Sharing Knowledge

Tule reed duck decoy  Photo by Tim GillerTule reed duck decoy  Photo by Tim Giller

Tule reed duck decoy  Photo by Tim Giller

To my mind, the pinnacle of human engineering was realized in the classic bicycle frame; the standard diamond shape, archaically referred to as a “safely bicycle”. It is still the most common frame design and a modern bike would be immediately recognizable to the first cyclists of the 19th century. After being around for roughly 150 years it is still the most efficient mode of personal transportation and is impressively versatile. By tweaking the geometry the basic design can be made to fit any person and nearly any kind of terrain from smooth pavement to rocky slopes or even snow and sand. I personally prefer a bike constructed of high quality steel for the durability and suppleness, but bicycles have been made out of all kinds of material from iron to plastic. Bamboo is even being used to make inexpensive, reliable bike frames that can be built and repaired with a renewable material on the cheap.

As a long time advocate for fossil fuel free mobility what I’m about to say is a bit of personal heresy, but here goes: The inline 4 cylinder internal combustion engine is also a wonder of transportation engineering. Like the bicycle it has a basic form that is largely unchanged and has an elegant simplicity. The motor in a Model T could be identified in the structure of the motor in many contemporary compact cars, if the owner bothered to open the hood and could see past all the computer controlled emission components, wiring, hoses and other gizmos crammed under the hood. All that clutter has created the trade off of making it far more difficult for the driveway tinkerer to wrench on her own car but has also given us far cleaner and efficient vehicles. The forty year old “4 banger’” in Lil’ Squatch is mid way on this spectrum. The uncluttered engine compartment houses a modest Toyota 20R engine that can be approached with the typical tool box stashed in your closet and having been influenced by the 1970s gas crunch gets better milage than the average soccer mom SUV (not bad for a house). However the tail pipe could give off a fair bit more toxins when idling alongside a comparable modern vehicle.

When we got the notion of trekking to Washington DC to join the March for Science we had assumed that, of course, we would be traveling in our spirit animal/home/(relatively) trusty conveyance. A quick calculation of time available versus average velocity, not to mention leeway for unforeseen contingencies plus travel expenses meant that our window of opportunity was not ample enough and our budget a little too tight. Lil Squatch couldn’t make the journey, but I did have a new appreciation for the math necessary to get a probe to one of our neighboring planets. We needed another option and that’s how we came to choose a railroad excursion across the continent.

One thing that has been reinforced in my experience is the truth that it is not the destination, but rather the journey that is most important. You might say the journey itself is the destination, they are one and the same, that we live in the moment and that the future is an illusion. This might be a good thing to keep in mind if you ever think about taking a 3 day (each way) Amtrak ride in coach class. It’s kind of a long trip. It’s a great one though, and in many ways the most appropriate way to get to our nation’s capital in order to join thousands of others in an exercise of our democracy. The landscape rolls by in a literal cross section of it’s natural beauty and a fair sampling of small town citizenry, bookended by a few of the best, most cosmopolitan cities in the world. This mode was also, by far, the greenest method to get us there. Lil’ Squatch is best used for patient, contemplative travel where your home is where you park it. The gas burned and money spent for a quick out-and-back across the continent would have been hard to justify.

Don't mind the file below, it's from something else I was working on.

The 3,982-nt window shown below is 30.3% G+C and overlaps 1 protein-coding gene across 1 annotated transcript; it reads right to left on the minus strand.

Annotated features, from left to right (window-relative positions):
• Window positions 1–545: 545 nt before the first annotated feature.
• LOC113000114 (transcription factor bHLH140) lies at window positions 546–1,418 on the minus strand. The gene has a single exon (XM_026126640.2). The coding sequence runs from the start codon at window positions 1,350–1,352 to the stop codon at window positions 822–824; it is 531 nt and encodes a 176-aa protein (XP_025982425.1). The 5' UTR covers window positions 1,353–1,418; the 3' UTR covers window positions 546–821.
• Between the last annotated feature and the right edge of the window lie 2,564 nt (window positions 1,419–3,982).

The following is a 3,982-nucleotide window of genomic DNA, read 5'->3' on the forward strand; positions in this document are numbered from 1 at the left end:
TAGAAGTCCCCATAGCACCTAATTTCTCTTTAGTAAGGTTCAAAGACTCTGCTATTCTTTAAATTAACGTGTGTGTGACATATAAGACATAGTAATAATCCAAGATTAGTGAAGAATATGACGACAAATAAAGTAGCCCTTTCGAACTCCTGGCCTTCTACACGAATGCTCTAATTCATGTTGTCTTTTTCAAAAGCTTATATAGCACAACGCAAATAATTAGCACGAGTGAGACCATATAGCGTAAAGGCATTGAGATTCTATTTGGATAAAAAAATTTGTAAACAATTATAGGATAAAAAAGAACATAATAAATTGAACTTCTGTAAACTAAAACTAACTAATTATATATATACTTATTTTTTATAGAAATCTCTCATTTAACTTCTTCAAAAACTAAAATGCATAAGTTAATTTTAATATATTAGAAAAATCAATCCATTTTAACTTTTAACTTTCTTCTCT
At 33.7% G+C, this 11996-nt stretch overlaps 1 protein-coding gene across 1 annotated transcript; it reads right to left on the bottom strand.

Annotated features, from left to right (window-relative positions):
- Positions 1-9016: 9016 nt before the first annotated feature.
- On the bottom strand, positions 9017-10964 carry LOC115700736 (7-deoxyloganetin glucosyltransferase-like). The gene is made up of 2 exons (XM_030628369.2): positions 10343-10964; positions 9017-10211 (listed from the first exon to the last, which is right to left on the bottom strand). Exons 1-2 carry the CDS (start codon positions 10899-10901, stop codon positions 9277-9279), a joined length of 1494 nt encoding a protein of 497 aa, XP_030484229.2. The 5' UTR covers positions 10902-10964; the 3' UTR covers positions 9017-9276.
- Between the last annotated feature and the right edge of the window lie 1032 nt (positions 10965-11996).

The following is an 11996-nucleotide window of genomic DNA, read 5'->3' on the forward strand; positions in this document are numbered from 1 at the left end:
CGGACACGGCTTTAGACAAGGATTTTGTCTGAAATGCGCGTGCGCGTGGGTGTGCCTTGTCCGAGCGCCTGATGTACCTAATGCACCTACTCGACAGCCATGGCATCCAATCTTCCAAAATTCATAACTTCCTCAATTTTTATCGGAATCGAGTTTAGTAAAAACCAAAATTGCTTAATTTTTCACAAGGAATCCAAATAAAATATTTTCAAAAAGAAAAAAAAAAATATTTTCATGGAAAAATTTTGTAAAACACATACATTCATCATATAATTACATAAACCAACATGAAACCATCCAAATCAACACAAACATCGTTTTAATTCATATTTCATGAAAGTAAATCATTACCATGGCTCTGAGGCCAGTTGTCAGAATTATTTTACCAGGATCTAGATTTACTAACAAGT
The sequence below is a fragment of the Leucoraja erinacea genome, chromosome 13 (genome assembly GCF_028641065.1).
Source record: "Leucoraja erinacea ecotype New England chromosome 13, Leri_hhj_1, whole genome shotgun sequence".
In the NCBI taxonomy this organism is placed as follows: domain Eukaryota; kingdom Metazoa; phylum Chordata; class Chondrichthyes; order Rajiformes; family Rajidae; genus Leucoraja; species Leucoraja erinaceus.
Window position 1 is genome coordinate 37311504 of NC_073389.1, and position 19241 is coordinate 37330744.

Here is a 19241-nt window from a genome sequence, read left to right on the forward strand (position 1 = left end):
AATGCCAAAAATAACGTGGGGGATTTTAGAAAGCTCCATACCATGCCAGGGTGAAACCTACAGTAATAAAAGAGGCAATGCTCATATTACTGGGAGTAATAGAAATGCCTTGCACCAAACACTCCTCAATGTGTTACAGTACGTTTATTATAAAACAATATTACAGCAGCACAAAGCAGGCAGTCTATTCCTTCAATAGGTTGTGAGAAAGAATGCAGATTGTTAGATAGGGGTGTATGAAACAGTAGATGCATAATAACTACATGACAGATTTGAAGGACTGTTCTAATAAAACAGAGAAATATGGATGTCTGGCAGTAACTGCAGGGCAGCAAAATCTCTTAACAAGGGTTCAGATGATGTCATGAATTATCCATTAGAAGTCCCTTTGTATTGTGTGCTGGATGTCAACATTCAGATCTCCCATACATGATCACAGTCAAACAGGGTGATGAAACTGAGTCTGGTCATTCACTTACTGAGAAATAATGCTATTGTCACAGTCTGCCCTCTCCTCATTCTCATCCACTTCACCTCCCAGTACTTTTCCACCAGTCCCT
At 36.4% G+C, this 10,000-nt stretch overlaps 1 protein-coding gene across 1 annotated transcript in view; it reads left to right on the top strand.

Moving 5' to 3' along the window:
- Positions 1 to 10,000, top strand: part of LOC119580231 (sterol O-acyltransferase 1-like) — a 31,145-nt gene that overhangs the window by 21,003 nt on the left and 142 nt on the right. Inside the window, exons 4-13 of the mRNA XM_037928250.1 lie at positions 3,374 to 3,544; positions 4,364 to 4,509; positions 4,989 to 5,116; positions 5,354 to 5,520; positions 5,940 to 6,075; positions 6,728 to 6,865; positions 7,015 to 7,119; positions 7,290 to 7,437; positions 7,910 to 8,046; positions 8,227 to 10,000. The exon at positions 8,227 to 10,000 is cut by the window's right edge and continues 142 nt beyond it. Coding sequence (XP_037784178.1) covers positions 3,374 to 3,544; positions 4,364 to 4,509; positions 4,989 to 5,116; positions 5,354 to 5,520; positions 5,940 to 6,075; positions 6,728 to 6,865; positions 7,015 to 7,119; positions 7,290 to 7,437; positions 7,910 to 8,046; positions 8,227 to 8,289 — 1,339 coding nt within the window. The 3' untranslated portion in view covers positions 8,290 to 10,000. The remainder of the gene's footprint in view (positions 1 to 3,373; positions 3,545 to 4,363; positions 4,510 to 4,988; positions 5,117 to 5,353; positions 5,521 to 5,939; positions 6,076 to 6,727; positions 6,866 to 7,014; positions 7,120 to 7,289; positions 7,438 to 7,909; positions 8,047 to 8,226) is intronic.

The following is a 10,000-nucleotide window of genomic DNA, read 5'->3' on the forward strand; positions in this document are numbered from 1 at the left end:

I maintain my ambivalence about driving and the ever increasing negative side-effects of car culture. I have similar, though less acute ambivalence about science. Technology has wrought destruction in myriad ways, it can serve to concentrate wealth as the benefits are rarely distributed equitably. Science, as a reflection of our intellectual capacity can also reflect our best nature. It’s all in how we chose to use our hands and minds. For me the March for Science might just as easily been called the March Against Willful Ignorance, or the March for Critical Thinking. How about a March for Indigenous Knowledge? The best science is a collective endeavor of many minds building, thought by thought, going all the way back to capturing fire and teaching each other new ways to chip a stone into a finer spear point than the one before, to the ever more complex theories on the nature of the universe. I might declare that we hit our apex in a beautifully crafted bicycle frame, hand built in the 21st century, the familiar design, constructed with care so that it becomes a joy to ride. Yesterday at a cultural event in Sequoia Nation Park I had the privilege to learn from a local American Indian how to craft a duck decoy from tule reeds. A transfer of knowledge across millennia given with generosity. Mine has a novice’s character but it is still elegant in its simplicity and I expect it would function in the same way it would have a thousand years ago, a testament to its good engineering.

Lil’ Squatch by Otis Bowser

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